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Bari Weiss — NY Times Opinion editor who pushed against papers leftism — blasts colleagues in excoriating resignation letter

Bari Weiss — the New York Times' Opinion editor and writer who often pushed against the paper's advancing leftism — has resigned from the Times.

What are the details?

The Washington Post's Jeremy Barr tweeted that he was told Weiss resigned Monday. Vice was first to report about her leaving the Times.

Weiss noted in her lengthy resignation letter to publisher A.G. Sulzberger that her hiring three years ago came "with the goal of bringing in voices that would not otherwise appear in your pages: first-time writers, centrists, conservatives and others who would not naturally think of The Times as their home. The reason for this effort was clear: The paper's failure to anticipate the outcome of the 2016 election meant that it didn't have a firm grasp of the country it covers."

But Weiss said her stint at the Times was filled with opposition from colleagues hell-bent on advancing and preserving a leftist point of view at the so-called "paper of record":

My own forays into Wrongthink have made me the subject of constant bullying by colleagues who disagree with my views. They have called me a Nazi and a racist; I have learned to brush off comments about how I'm "writing about the Jews again." Several colleagues perceived to be friendly with me were badgered by coworkers. My work and my character are openly demeaned on company-wide Slack channels where masthead editors regularly weigh in. There, some coworkers insist I need to be rooted out if this company is to be a truly "inclusive" one, while others post ax emojis next to my name. Still other New York Times employees publicly smear me as a liar and a bigot on Twitter with no fear that harassing me will be met with appropriate action. They never are.

There are terms for all of this: unlawful discrimination, hostile work environment, and constructive discharge. I'm no legal expert. But I know that this is wrong.

I do not understand how you have allowed this kind of behavior to go on inside your company in full view of the paper's entire staff and the public. And I certainly can't square how you and other Times leaders have stood by while simultaneously praising me in private for my courage. Showing up for work as a centrist at an American newspaper should not require bravery.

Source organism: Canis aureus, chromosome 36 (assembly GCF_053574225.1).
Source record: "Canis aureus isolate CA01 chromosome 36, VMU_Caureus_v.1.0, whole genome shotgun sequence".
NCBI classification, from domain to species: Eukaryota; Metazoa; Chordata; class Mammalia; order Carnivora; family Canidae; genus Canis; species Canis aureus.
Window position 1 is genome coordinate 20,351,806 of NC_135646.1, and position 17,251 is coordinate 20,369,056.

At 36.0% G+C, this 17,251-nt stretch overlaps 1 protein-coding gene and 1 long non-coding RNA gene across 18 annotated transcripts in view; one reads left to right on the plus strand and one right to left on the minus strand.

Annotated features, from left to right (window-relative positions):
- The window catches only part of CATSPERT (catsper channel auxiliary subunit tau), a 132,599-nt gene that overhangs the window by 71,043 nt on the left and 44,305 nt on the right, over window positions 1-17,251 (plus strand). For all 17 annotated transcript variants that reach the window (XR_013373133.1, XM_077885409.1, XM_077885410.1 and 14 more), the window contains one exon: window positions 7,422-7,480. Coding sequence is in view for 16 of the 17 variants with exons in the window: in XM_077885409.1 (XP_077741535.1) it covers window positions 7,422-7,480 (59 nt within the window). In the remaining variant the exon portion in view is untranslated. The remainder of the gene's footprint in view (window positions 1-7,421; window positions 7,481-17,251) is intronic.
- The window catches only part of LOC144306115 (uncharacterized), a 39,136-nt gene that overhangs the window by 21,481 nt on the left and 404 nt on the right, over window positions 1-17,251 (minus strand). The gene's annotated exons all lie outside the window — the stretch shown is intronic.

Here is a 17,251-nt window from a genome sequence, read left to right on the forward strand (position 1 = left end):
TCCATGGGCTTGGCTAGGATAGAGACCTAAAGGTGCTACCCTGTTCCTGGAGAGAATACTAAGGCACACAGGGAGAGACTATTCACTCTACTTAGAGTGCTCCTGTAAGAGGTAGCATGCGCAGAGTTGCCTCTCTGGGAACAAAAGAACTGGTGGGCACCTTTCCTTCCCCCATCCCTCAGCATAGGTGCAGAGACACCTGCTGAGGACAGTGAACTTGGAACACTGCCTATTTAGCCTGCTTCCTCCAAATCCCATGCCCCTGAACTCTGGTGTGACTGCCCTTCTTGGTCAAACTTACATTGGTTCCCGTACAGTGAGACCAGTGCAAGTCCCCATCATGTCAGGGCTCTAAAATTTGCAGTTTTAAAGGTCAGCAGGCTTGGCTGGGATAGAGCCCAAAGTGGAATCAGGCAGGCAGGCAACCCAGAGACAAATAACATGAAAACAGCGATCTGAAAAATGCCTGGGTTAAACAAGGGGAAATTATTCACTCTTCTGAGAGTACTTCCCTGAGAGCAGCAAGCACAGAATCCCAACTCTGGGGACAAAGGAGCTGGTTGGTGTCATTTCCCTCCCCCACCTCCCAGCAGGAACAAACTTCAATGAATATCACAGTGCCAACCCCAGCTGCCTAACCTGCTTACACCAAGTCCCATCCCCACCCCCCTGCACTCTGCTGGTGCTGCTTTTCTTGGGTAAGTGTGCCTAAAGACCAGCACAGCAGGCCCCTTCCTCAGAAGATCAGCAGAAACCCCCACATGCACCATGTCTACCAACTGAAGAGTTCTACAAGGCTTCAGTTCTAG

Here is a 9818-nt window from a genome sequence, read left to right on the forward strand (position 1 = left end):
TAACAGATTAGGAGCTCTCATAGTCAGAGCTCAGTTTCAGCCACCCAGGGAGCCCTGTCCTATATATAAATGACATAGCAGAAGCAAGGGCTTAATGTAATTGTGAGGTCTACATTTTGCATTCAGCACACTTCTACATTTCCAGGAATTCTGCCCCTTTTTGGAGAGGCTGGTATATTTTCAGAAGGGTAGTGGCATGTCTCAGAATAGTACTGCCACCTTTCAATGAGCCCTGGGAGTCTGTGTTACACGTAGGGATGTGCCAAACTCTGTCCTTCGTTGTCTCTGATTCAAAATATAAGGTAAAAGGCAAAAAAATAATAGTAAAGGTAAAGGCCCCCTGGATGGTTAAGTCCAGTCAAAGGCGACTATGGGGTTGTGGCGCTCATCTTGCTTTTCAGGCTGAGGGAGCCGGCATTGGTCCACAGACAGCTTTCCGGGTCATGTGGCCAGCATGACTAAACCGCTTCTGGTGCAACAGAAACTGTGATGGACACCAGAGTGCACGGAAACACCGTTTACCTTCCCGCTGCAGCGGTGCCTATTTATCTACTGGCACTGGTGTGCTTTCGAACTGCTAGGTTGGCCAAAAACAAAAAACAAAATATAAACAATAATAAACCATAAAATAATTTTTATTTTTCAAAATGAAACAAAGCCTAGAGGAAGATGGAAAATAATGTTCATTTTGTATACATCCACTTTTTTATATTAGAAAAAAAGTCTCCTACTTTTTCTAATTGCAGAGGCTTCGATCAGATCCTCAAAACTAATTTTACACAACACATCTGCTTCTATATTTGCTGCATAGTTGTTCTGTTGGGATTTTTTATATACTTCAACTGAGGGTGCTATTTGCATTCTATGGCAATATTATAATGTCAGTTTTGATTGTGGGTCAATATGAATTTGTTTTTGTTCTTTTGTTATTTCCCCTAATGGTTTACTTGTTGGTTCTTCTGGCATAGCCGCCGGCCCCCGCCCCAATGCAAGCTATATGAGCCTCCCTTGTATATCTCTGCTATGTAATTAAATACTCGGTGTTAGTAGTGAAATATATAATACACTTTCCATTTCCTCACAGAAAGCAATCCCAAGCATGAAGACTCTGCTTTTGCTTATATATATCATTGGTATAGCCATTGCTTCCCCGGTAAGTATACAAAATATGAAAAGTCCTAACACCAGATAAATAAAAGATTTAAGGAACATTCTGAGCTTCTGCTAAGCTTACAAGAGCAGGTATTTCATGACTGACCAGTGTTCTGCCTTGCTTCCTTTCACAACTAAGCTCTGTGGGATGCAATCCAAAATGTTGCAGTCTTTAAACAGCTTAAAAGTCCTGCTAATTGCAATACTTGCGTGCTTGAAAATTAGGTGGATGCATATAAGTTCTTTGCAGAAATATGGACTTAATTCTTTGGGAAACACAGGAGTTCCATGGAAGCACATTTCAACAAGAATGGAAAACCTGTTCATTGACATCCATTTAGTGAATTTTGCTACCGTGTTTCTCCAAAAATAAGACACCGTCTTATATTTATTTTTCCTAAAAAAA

Weiss in her letter also criticized the Times for its internal outrage over an op-ed by Arkansas GOP Sen. Tom Cotton, which advocated for President Donald Trump to use military force to stop the rioting that erupted from protests inspired by George Floyd's death. In the wake of the op-ed, editorial page editor James Bennet resigned.

She noted that such a chilling incident "bodes ill, especially for independent-minded young writers and editors paying close attention to what they'll have to do to advance in their careers. Rule One: Speak your mind at your own peril. Rule Two: Never risk commissioning a story that goes against the narrative. Rule Three: Never believe an editor or publisher who urges you to go against the grain. Eventually, the publisher will cave to the mob, the editor will get fired or reassigned, and you'll be hung out to dry."

What did the Times have to say?

A Times spokesperson sent Vice the following statement from Kathleen Kingsbury, acting editorial page editor:

We appreciate the many contributions that Bari made to Times Opinion. I'm personally committed to ensuring that The Times continues to publish voices, experiences and viewpoints from across the political spectrum in the Opinion report. We see every day how impactful and important that approach is, especially through the outsized influence The Times's opinion journalism has on the national conversation.

Here's a clip of Weiss speaking about Trump on "Real Time With Bill Maher":

Bari Weiss - why Trump wins and Democrats lose